“Every time I see them, I scrunch my shoulders and feel weird inside. They freak me out! They’re gross!”
Best quote award goes to my daughter Hannah, who was a teenager in 2013, the last time Brood X cicadas created a stir (of wings) in the Garden State.
Yes, our dog Lucy thought they made tasty treats. Yes, that’s me holding an adult cicada. No, no one else in my family thought they were cool.
Repost: Cicada City Part 1
One of my favorite summer nighttime sounds is the collective hum of cicadas. They start somewhere at the end of June and continue, if it’s warm enough, into October. I make a mental note the night I don’t hear them anymore. Then, I know winter’s on its way.
This year, a different cicada has come out of its 17-year hibernation. If you haven’t heard of the periodical Brood II cicadas, I’m afraid you’ve either been living under a rock or under the ground as a separate cicada species. The, ummm, buzz about the buzz started before the first cicada wriggled out of a 1/4 “diameter hole in the ground. The bugaboo about these bugs reached an all-time high about the same time a rash of little holes covered my yard. It looked like someone had aerated the ground. Ohhh, I guess someone did!
Hon, guess what came next? A condition I’m calling “Cicada Hysteria!” In fact, plenty of people are still afflicted with “Cicada Hysteria” since the insects are still underfoot, climbing trees, flying around and altogether creating a modern day horror movie. Take Teenage Daughter #1. Here’s what she has to say about them, “Every time I see them, I scrunch my shoulders and feel weird inside. They freak me out! They’re gross!”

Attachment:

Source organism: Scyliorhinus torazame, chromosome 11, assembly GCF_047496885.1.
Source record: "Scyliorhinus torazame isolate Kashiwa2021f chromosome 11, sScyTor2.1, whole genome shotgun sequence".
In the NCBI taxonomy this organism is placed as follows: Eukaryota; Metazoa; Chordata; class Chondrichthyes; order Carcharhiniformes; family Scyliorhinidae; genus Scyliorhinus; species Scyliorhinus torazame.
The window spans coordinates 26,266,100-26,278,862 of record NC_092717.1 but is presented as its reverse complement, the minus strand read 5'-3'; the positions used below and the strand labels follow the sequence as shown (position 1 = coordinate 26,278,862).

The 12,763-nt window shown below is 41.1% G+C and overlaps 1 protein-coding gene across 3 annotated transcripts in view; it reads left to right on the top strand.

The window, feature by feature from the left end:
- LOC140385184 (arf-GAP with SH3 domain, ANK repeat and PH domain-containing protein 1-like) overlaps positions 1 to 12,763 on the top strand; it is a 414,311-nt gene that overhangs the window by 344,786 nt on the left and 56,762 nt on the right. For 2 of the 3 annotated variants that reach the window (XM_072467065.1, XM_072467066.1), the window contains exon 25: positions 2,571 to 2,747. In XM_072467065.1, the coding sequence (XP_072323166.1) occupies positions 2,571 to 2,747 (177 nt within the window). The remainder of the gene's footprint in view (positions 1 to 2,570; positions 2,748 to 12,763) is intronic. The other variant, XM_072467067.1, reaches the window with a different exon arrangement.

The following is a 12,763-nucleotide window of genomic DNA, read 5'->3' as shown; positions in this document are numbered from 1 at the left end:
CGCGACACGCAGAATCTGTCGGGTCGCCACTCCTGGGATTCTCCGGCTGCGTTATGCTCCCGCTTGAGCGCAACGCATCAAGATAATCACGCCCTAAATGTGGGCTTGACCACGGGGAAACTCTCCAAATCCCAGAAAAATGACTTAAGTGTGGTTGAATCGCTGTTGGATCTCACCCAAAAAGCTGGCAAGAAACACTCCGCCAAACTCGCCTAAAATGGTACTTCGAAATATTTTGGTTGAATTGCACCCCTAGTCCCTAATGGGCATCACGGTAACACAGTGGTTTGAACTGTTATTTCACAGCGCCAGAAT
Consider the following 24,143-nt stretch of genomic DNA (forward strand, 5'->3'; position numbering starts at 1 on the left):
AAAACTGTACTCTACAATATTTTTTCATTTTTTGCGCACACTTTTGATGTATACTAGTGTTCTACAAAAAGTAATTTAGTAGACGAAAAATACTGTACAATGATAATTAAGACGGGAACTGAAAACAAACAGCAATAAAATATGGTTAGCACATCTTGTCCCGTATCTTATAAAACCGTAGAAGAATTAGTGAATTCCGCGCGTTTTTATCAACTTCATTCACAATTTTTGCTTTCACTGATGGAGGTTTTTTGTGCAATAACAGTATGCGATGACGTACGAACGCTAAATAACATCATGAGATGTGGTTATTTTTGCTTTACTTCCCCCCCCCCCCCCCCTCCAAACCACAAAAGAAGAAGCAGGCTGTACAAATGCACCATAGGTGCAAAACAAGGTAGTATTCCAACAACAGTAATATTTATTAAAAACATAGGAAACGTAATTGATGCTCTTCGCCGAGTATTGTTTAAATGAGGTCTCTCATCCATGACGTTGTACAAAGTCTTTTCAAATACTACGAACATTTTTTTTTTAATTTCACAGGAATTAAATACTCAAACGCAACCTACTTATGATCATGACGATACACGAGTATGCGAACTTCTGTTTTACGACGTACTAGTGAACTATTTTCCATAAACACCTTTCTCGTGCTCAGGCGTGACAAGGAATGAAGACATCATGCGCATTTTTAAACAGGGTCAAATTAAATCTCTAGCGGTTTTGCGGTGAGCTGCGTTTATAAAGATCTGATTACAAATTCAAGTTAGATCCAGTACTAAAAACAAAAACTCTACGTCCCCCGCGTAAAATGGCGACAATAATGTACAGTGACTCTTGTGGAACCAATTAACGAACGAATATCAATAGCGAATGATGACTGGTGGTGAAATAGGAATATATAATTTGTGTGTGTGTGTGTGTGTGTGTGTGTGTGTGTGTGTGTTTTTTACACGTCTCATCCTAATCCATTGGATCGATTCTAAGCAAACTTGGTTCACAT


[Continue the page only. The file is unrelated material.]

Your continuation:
Unlike Teenage Daughter #1, Teenage Daughter #2 is indifferent, and Tween Daughter thinks they’re cool. From afar. She doesn’t mind looking at them from a safe distance, but she’s not about to let a six-legged cidada crawl on her arm.
Hon, guess who let a six-legged cicada crawl on her arm? You got it. I bonded with Little Miss Cicada! LMC hung out on in my hands for a half hour. LMC wasn’t trapped, tied down or otherwise constrained. She hung out of her own free will. I think we were equally fascinated with each other.
She allowed me to touch her hard shell and peer into the black pupils in the middle of her red eyes. The antennas under her eyes were short and black. She picked up her leg and “waved” to me and Tween Daughter. Really! Her legs were sticky in an “I can cling to bark” kind-of-way. I have no idea what LMC was thinking. Do cicadas think? If they do, maybe she was thinking, “Please scratch my shell. It’s really itchy when it first comes out of its exoskeleton!”
I placed her on the side of a Tulip tree, and now I listen for her loud buzz when I water the flowers, walk Lucy and drive through town. I hope that as soon as the song of the Brood II cicadas dies down, the annual cicadas that sing in the night return.
Then I’ll sit outside at dusk, watching the trees turn into silhouettes against the indigo sky. The bats will flit about catching mosquitoes, the fireflies will wink to each other and the screech owls will whistle and hoot. The perfect, warm temperature of summer nights will fill me up…with hope and happiness and satisfaction.